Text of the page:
Malaysia’s interest rate to rise, liquidity to keep yields stable

Esther Teo

KUCHING: As global interest rates declines, Malaysia’s interest rate cycle is expected to improve with the possible increase of Overnight Policy Rate (OPR) which could be implemented as early as July.

The ample liquidity in the country is also expected to keep bond yields stable during this period, says Hwang Investment Management Bhd.

Head of fixed income Esther Teo said in the recent Monetary Policy Committee Meeting, BNM was seen as ‘hawkish’ and stated that it expects Malaysia’s growth momentum to be sustained by steady private sector domesitc demand, coupled with improvement in external demand.

“(The) first quarter 2014 (1Q14) gross domestic product (GDP) came in strong at 6.2 per cent and inflation is expected to inch up to 3.5 per cent.

“With that, many analysts and fund managers including us are of view that the interest rate cycle in Malaysia is likely to be the first to turn, with BNM looking to increase the OPR by 25 basis points to 3.25 per cent as early as July 2014,

“Having said that, the ample liquidity in Malaysia is expected to keep bond yields relatively stable this time,” Teo viewed.

To note, since the start of the year, yields for the 10-year Malaysian Government Securities (MGS) were trading at 4. 12 versus 4.03 per cent as at the end of May 2014.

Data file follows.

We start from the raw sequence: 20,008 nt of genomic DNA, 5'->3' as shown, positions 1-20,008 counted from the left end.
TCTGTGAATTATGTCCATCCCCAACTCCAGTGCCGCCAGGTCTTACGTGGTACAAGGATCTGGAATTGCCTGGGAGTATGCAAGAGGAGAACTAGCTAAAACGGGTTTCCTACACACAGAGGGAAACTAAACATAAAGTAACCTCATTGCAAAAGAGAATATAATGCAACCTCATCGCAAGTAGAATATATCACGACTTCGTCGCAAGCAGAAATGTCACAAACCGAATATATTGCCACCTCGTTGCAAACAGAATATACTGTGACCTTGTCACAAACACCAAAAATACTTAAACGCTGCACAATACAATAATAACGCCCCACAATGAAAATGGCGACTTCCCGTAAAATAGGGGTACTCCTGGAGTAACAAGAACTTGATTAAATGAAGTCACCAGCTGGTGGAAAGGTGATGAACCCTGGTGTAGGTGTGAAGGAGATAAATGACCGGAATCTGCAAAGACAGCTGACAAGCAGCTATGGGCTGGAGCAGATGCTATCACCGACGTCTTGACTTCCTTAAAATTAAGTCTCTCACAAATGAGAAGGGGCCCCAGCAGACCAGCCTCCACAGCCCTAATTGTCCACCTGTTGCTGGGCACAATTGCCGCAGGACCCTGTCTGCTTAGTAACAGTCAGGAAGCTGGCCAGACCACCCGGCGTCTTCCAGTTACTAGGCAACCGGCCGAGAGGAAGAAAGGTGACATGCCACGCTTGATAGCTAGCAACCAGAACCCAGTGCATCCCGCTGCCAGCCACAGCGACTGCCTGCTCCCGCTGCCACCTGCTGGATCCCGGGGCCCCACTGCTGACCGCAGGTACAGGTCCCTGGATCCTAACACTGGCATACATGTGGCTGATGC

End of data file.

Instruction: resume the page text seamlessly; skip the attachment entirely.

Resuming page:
On the global platform, the yields for the 10-year US Treasuries (USTs) started at three per cent at the beginning of the year and ended at 2.48 per cent at the end of May while Germany Government Bond (BUND) and Japanese Government Bond (JGB) fell in line with its peer.

“The lower yields in the global markets are currently driven by the dovish central banks such as the US Federal Reserve and the European Central Bank (ECB),” Teo said.

She also said global economic data was mixed while inflation has been viewed as still manageable in recent months.

Pension funds and central banks are also seen buying USTs (2.48 per cent) as the yields are looking attractive against German BUNDs (1.36 per cent) and JGB (0.58 per cent).

“All these factors provide support to global bond yields to remain low in the near term,” Teo commented and added that lower bond yields are positive for Asian currencies, bond markets and equity markets performance.

Additionally, Teo said, though interest rates have fallen this year, “For the longer term, interest rates will rise as we believe that the US economic growth will pick up into the second half of 2014
(2H14).

“After a weak 1Q growth, due to harsh winter condition, we expect growth to recover stronger in the next six to nine months.

“The Fed could start to embark on a tightening rate cycle in 2015 to 2016 if growth is stronger than expected. This would cause bond yields to rise in the medium term,” she divulged.

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